Types of Entry Doors
Major door manufacturers offer a wide range of entry doors made of various materials. Here are the types of entry door materials to consider.
Fiberglass Entry Doors
Fiberglass Entry Doors are the practical choice for most people. These doors are available with a smooth surface or, more typically, an embossed wood-grain texture. An edge treatment on some makes them look more like real wood.
Pros: Fiberglass doors resist wear and tear better than steel. They can be painted or stained, are moderately priced and dent-resistant, and require little maintenance.
Cons: They can crack under severe impact.
Steel Entry Doors
This type of door accounts for about half the market.
Pros: They’re relatively inexpensive and can offer the security and weather resistance of much pricier fiberglass and wood doors. Steel doors require little maintenance—unless dents are a part of your home scenario. They’re energy-efficient, though adding glass panels cuts their insulating value.
Cons: Steel doors didn’t resist weather as well as fiberglass and wood doors in our abuse tests and the laboratory equivalent of torrential rain, strong winds, and a decade of wear and tear. And while they’re typically low-maintenance, dents are hard to fix, and scratches may rust if they aren’t painted promptly.
Wood Entry Doors
Wood Entry Doors provides the high-end look that other materials try to mimic.
Pros: Solid-wood doors were best at resisting wear and tear in our tests. They’re also the least likely to dent, and scratches are easy to repair.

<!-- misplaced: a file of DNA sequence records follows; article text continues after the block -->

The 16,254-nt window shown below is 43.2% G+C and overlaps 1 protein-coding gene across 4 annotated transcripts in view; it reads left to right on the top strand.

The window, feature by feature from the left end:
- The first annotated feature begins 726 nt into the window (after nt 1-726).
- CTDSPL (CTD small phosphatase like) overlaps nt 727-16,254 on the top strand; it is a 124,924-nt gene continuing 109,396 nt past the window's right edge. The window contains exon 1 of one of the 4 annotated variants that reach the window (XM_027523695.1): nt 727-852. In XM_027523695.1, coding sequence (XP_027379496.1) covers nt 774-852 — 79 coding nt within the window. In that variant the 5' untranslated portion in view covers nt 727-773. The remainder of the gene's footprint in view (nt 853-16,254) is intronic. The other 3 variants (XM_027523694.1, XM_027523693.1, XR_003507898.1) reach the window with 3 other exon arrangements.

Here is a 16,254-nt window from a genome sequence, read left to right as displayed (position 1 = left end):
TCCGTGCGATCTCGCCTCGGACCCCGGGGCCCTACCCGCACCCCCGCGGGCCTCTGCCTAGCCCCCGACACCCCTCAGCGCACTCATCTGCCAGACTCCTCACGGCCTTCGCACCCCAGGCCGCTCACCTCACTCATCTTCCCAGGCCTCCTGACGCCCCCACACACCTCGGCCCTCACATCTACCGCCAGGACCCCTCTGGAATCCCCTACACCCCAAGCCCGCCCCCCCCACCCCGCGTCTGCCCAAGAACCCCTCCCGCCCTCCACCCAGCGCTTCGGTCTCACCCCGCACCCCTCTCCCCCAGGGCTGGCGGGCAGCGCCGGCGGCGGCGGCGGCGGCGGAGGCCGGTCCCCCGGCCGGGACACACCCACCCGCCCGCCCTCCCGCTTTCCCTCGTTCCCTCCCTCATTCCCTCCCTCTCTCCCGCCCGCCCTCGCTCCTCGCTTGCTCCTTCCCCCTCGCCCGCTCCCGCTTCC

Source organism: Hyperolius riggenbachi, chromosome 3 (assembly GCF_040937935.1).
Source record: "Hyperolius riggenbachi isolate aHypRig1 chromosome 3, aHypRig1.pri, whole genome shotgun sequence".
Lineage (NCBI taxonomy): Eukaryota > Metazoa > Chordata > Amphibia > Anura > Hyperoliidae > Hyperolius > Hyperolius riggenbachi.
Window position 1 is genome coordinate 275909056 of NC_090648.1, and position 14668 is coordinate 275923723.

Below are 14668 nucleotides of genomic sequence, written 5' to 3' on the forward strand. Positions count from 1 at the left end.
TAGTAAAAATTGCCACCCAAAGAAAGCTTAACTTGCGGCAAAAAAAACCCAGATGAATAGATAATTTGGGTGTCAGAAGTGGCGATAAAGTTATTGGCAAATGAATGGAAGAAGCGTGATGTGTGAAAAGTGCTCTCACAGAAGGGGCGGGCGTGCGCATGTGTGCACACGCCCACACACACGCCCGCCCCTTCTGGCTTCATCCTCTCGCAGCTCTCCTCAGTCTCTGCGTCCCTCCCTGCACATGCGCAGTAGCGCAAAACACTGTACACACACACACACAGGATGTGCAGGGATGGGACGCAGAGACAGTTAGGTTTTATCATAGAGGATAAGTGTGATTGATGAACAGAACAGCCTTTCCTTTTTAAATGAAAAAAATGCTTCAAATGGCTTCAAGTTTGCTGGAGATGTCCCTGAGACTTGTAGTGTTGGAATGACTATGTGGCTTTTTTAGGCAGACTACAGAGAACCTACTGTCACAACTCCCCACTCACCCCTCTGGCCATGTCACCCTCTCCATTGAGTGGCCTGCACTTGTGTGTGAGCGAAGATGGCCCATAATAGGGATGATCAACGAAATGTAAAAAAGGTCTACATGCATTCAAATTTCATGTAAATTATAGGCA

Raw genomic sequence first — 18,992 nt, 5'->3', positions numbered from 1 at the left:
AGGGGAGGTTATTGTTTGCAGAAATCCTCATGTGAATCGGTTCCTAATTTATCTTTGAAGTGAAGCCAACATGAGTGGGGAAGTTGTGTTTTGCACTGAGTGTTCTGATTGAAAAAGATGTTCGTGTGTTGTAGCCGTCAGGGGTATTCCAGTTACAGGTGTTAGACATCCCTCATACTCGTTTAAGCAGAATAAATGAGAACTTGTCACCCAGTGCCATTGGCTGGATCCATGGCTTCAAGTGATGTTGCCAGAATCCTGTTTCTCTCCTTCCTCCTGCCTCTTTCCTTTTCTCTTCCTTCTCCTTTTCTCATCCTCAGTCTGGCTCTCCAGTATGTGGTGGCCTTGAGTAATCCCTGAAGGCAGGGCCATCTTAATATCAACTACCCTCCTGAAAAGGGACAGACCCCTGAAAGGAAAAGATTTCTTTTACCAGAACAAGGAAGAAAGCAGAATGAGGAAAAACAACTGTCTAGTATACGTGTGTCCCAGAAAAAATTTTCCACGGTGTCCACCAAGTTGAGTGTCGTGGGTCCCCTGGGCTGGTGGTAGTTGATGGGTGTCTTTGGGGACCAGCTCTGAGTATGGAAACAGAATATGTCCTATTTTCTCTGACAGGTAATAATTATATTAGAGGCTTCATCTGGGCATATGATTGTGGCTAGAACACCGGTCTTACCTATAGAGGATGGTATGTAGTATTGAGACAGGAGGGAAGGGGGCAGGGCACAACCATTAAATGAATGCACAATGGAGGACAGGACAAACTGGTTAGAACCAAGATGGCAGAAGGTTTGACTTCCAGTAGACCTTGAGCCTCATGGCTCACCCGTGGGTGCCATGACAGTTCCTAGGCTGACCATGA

Cons: Wood doors remain relatively expensive. And they require regular painting or varnishing to look their best.
Entry Door Features
Manufacturers offer dozens of options for panel and glass designs, grille patterns, sidelights, and transoms. The more elaborate the design, the more the door will cost. Here are the door features to consider when shopping.
This helps keep any door weather-tight over time. Otherwise, you may eventually need to add a new sweep to the bottom to seal out rain and drafts.
Glass inserts are attractive, but they add to the cost. If you’re buying a door with glass near the doorknob or with glass sidelights, consider a double-cylinder dead-bolt lock. You need a key to open this type of lock whether you’re inside or outside, so a burglar can’t simply break the glass and reach in to open the door. Some municipalities ban double-cylinder locks since they may make it harder to get out in an emergency; check with your building department, and always leave a key within arm’s reach of the interior lock. Glass inserts also cut the door’s insulating value, though double- or triple-panel glass reduces that effect.
Rails and Stiles
These are the horizontal and vertical parts that brace a wood door. Solid-wood rails and stiles may eventually bow or warp. Look for rails and stiles made of laminated wood covered with veneer, which provides the greatest resistance to warping.